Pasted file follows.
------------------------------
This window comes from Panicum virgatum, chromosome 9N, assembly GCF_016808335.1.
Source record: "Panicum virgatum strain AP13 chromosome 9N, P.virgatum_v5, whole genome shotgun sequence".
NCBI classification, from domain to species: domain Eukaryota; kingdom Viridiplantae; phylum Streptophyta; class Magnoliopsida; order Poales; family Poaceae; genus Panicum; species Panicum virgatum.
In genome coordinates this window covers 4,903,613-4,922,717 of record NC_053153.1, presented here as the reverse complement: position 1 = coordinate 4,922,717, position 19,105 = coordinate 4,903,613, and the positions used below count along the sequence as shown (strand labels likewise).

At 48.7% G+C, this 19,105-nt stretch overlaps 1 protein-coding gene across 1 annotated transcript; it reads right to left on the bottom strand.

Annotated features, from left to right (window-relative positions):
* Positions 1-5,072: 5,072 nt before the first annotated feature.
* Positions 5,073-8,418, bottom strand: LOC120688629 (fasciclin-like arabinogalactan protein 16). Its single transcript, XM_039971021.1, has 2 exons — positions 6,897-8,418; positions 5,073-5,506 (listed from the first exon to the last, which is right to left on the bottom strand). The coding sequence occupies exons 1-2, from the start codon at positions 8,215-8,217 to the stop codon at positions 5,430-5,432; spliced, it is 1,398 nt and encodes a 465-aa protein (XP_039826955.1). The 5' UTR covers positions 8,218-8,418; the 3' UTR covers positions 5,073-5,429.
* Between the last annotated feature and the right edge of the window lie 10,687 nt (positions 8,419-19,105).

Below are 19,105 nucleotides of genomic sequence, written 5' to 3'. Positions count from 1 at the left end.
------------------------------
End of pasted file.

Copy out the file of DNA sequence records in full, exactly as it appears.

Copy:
This window comes from Panicum virgatum, chromosome 9N, assembly GCF_016808335.1.
Source record: "Panicum virgatum strain AP13 chromosome 9N, P.virgatum_v5, whole genome shotgun sequence".
NCBI classification, from domain to species: domain Eukaryota; kingdom Viridiplantae; phylum Streptophyta; class Magnoliopsida; order Poales; family Poaceae; genus Panicum; species Panicum virgatum.
In genome coordinates this window covers 4,903,613-4,922,717 of record NC_053153.1, presented here as the reverse complement: position 1 = coordinate 4,922,717, position 19,105 = coordinate 4,903,613, and the positions used below count along the sequence as shown (strand labels likewise).

At 48.7% G+C, this 19,105-nt stretch overlaps 1 protein-coding gene across 1 annotated transcript; it reads right to left on the bottom strand.

Annotated features, from left to right (window-relative positions):
* Positions 1-5,072: 5,072 nt before the first annotated feature.
* Positions 5,073-8,418, bottom strand: LOC120688629 (fasciclin-like arabinogalactan protein 16). Its single transcript, XM_039971021.1, has 2 exons — positions 6,897-8,418; positions 5,073-5,506 (listed from the first exon to the last, which is right to left on the bottom strand). The coding sequence occupies exons 1-2, from the start codon at positions 8,215-8,217 to the stop codon at positions 5,430-5,432; spliced, it is 1,398 nt and encodes a 465-aa protein (XP_039826955.1). The 5' UTR covers positions 8,218-8,418; the 3' UTR covers positions 5,073-5,429.
* Between the last annotated feature and the right edge of the window lie 10,687 nt (positions 8,419-19,105).

Below are 19,105 nucleotides of genomic sequence, written 5' to 3'. Positions count from 1 at the left end.